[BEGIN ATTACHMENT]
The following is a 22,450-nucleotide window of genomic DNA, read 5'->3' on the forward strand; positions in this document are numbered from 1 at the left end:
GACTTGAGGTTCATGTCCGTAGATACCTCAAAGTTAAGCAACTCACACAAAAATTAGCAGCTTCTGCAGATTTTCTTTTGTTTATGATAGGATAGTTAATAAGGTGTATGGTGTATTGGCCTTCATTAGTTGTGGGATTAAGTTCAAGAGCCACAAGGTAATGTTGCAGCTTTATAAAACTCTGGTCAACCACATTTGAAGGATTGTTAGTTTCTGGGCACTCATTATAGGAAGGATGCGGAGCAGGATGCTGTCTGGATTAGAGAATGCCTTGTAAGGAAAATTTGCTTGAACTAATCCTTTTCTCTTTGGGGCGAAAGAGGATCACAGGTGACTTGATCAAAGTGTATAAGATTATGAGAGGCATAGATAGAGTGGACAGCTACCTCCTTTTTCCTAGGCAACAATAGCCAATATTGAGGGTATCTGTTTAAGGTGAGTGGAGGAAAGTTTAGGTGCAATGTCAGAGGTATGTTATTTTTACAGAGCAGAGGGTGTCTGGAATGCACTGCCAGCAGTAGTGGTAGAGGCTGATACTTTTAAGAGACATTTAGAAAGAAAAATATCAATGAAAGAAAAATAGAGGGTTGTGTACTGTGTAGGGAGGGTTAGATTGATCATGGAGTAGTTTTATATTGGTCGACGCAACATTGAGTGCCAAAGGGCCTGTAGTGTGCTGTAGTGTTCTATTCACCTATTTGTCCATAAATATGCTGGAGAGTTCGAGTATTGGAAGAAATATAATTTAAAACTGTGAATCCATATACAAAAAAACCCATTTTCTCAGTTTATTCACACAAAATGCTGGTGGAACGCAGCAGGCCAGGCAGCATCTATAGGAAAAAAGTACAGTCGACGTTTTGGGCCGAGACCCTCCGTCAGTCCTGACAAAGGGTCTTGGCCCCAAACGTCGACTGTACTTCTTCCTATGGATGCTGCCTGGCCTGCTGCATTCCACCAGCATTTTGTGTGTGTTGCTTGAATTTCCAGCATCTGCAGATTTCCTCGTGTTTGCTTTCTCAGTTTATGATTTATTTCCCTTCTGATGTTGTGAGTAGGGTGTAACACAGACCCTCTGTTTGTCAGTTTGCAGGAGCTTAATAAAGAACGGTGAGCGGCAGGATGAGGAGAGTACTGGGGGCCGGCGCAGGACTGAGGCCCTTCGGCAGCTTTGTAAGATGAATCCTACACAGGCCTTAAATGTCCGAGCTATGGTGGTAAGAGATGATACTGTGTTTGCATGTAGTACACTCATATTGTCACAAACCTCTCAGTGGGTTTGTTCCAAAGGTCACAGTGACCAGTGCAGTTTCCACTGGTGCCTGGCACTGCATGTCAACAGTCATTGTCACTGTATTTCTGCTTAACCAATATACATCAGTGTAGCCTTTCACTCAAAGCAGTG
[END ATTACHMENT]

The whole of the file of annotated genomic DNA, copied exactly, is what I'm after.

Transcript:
The following is a 22,450-nucleotide window of genomic DNA, read 5'->3' on the forward strand; positions in this document are numbered from 1 at the left end:
GACTTGAGGTTCATGTCCGTAGATACCTCAAAGTTAAGCAACTCACACAAAAATTAGCAGCTTCTGCAGATTTTCTTTTGTTTATGATAGGATAGTTAATAAGGTGTATGGTGTATTGGCCTTCATTAGTTGTGGGATTAAGTTCAAGAGCCACAAGGTAATGTTGCAGCTTTATAAAACTCTGGTCAACCACATTTGAAGGATTGTTAGTTTCTGGGCACTCATTATAGGAAGGATGCGGAGCAGGATGCTGTCTGGATTAGAGAATGCCTTGTAAGGAAAATTTGCTTGAACTAATCCTTTTCTCTTTGGGGCGAAAGAGGATCACAGGTGACTTGATCAAAGTGTATAAGATTATGAGAGGCATAGATAGAGTGGACAGCTACCTCCTTTTTCCTAGGCAACAATAGCCAATATTGAGGGTATCTGTTTAAGGTGAGTGGAGGAAAGTTTAGGTGCAATGTCAGAGGTATGTTATTTTTACAGAGCAGAGGGTGTCTGGAATGCACTGCCAGCAGTAGTGGTAGAGGCTGATACTTTTAAGAGACATTTAGAAAGAAAAATATCAATGAAAGAAAAATAGAGGGTTGTGTACTGTGTAGGGAGGGTTAGATTGATCATGGAGTAGTTTTATATTGGTCGACGCAACATTGAGTGCCAAAGGGCCTGTAGTGTGCTGTAGTGTTCTATTCACCTATTTGTCCATAAATATGCTGGAGAGTTCGAGTATTGGAAGAAATATAATTTAAAACTGTGAATCCATATACAAAAAAACCCATTTTCTCAGTTTATTCACACAAAATGCTGGTGGAACGCAGCAGGCCAGGCAGCATCTATAGGAAAAAAGTACAGTCGACGTTTTGGGCCGAGACCCTCCGTCAGTCCTGACAAAGGGTCTTGGCCCCAAACGTCGACTGTACTTCTTCCTATGGATGCTGCCTGGCCTGCTGCATTCCACCAGCATTTTGTGTGTGTTGCTTGAATTTCCAGCATCTGCAGATTTCCTCGTGTTTGCTTTCTCAGTTTATGATTTATTTCCCTTCTGATGTTGTGAGTAGGGTGTAACACAGACCCTCTGTTTGTCAGTTTGCAGGAGCTTAATAAAGAACGGTGAGCGGCAGGATGAGGAGAGTACTGGGGGCCGGCGCAGGACTGAGGCCCTTCGGCAGCTTTGTAAGATGAATCCTACACAGGCCTTAAATGTCCGAGCTATGGTGGTAAGAGATGATACTGTGTTTGCATGTAGTACACTCATATTGTCACAAACCTCTCAGTGGGTTTGTTCCAAAGGTCACAGTGACCAGTGCAGTTTCCACTGGTGCCTGGCACTGCATGTCAACAGTCATTGTCACTGTATTTCTGCTTAACCAATATACATCAGTGTAGCCTTTCACTCAAAGCAGTG